Plagiarism involves the use of quotations without quotation marks, the use of quotations without indication of the source, the use of another's idea without acknowledging the source, the submission of a paper, laboratory report, project, or class assignment (any portion of such) prepared by another person, or incorrect paraphrasing. Park University 2007-2008 Undergraduate Catalog Page 85

Attendance Policy:
Instructors are required to maintain attendance records and to report absences via the online attendance reporting system.

  1. The instructor may excuse absences for valid reasons, but missed work must be made up within the semester/term of enrollment.
  2. Work missed through unexcused absences must also be made up within the semester/term of enrollment.
  3. Work missed through unexcused absences must also be made up within the semester/term of enrollment, but unexcused absences may carry further penalties.
  4. In the event of two consecutive weeks of unexcused absences in a semester/term of enrollment, the student will be administratively withdrawn, resulting in a grade of "F".
  5. A "Contract for Incomplete" will not be issued to a student who has unexcused or excessive absences recorded for a course.
  6. Students receiving Military Tuition Assistance or Veterans Administration educational benefits must not exceed three unexcused absences in the semester/term of enrollment. Excessive absences will be reported to the appropriate agency and may result in a monetary penalty to the student.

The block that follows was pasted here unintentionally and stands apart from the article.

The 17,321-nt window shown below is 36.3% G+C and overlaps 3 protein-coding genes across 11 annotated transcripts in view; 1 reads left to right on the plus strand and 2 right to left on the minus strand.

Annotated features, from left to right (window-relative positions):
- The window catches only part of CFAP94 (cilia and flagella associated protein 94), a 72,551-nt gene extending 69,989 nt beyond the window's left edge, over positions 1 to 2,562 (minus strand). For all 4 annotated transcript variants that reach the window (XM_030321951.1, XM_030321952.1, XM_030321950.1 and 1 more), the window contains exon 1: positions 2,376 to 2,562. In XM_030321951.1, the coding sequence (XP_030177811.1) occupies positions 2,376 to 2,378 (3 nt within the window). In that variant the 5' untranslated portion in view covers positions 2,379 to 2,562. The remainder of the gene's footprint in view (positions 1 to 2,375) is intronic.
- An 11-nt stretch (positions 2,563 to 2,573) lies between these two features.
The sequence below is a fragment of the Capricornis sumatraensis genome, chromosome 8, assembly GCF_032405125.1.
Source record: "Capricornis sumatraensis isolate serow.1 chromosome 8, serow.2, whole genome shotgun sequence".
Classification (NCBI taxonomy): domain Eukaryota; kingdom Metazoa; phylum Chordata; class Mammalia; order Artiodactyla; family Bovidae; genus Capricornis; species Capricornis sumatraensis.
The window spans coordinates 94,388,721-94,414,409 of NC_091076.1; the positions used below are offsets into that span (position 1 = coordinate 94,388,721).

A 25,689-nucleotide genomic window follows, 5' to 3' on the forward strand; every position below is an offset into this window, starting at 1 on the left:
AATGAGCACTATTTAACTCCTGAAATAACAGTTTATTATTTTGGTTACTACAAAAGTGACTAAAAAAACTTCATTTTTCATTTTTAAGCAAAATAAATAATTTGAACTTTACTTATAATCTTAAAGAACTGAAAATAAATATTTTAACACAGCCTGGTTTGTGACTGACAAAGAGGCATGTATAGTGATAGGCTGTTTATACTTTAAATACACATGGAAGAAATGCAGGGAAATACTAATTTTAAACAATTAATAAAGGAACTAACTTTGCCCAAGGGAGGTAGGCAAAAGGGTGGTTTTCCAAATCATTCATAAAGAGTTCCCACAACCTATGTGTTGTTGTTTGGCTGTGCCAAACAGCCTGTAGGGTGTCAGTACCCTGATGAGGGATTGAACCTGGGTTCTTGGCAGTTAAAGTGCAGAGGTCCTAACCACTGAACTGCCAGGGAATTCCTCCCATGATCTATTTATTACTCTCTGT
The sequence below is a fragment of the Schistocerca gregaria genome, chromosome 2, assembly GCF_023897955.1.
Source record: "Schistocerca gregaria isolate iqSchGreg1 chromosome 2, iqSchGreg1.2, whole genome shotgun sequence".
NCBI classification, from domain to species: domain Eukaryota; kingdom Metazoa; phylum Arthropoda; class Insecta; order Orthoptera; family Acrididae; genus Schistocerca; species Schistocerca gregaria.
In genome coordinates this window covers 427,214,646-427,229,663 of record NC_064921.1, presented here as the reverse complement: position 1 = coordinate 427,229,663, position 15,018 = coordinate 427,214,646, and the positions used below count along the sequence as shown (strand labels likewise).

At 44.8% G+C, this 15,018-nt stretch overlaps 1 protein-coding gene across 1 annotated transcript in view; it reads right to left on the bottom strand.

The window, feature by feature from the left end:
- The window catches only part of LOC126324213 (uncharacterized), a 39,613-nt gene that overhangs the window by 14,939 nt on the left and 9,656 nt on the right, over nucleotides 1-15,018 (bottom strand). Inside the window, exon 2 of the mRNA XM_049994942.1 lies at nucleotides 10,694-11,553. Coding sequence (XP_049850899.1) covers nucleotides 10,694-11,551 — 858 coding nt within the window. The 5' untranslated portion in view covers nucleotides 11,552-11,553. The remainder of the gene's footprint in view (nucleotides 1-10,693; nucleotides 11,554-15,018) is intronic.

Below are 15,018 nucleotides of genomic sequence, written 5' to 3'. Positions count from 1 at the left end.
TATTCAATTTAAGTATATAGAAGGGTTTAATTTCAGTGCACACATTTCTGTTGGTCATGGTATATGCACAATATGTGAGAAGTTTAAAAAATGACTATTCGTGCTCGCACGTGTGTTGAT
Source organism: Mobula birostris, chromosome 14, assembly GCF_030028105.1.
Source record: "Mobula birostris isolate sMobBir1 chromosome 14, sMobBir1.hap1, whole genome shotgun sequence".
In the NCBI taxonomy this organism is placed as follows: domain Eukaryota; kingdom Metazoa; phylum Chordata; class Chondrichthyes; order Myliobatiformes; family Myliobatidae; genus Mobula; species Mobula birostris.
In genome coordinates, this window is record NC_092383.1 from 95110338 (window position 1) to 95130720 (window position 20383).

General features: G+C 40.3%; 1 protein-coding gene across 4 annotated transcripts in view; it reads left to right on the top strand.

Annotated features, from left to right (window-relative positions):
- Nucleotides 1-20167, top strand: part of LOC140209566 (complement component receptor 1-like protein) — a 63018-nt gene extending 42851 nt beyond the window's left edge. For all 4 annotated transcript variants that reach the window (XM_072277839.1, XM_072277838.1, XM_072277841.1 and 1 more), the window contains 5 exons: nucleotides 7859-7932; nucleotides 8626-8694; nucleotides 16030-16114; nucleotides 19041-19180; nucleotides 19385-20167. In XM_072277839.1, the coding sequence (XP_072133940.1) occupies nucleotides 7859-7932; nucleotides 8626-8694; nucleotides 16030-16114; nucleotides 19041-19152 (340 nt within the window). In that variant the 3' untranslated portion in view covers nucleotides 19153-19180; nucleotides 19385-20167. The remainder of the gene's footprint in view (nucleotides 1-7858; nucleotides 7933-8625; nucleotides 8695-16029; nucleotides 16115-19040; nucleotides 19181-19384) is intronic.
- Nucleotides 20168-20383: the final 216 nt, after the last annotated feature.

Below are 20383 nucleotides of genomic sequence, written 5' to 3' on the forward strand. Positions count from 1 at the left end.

7. Report of a "F" grade (attendance or academic) resulting from excessive absence for those students who are receiving financial assistance from agencies not mentioned in item 5 above will be reported to the appropriate agency.

Park University 2007-2008 Undergraduate Catalog Page 87-88

Disability Guidelines:
Park University is committed to meeting the needs of all students that meet the criteria for special assistance. These guidelines are designed to supply directions to students concerning the information necessary to accomplish this goal. It is Park University's policy to comply fully with federal and state law, including Section 504 of the Rehabilitation Act of 1973 and the Americans with Disabilities Act of 1990, regarding students with disabilities. In the case of any inconsistency between these guidelines and federal and/or state law, the provisions of the law will apply. Additional information concerning Park University's policies and procedures related to disability can be found on the Park University web page: .


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Last Updated:9/1/2007 1:03:17 PM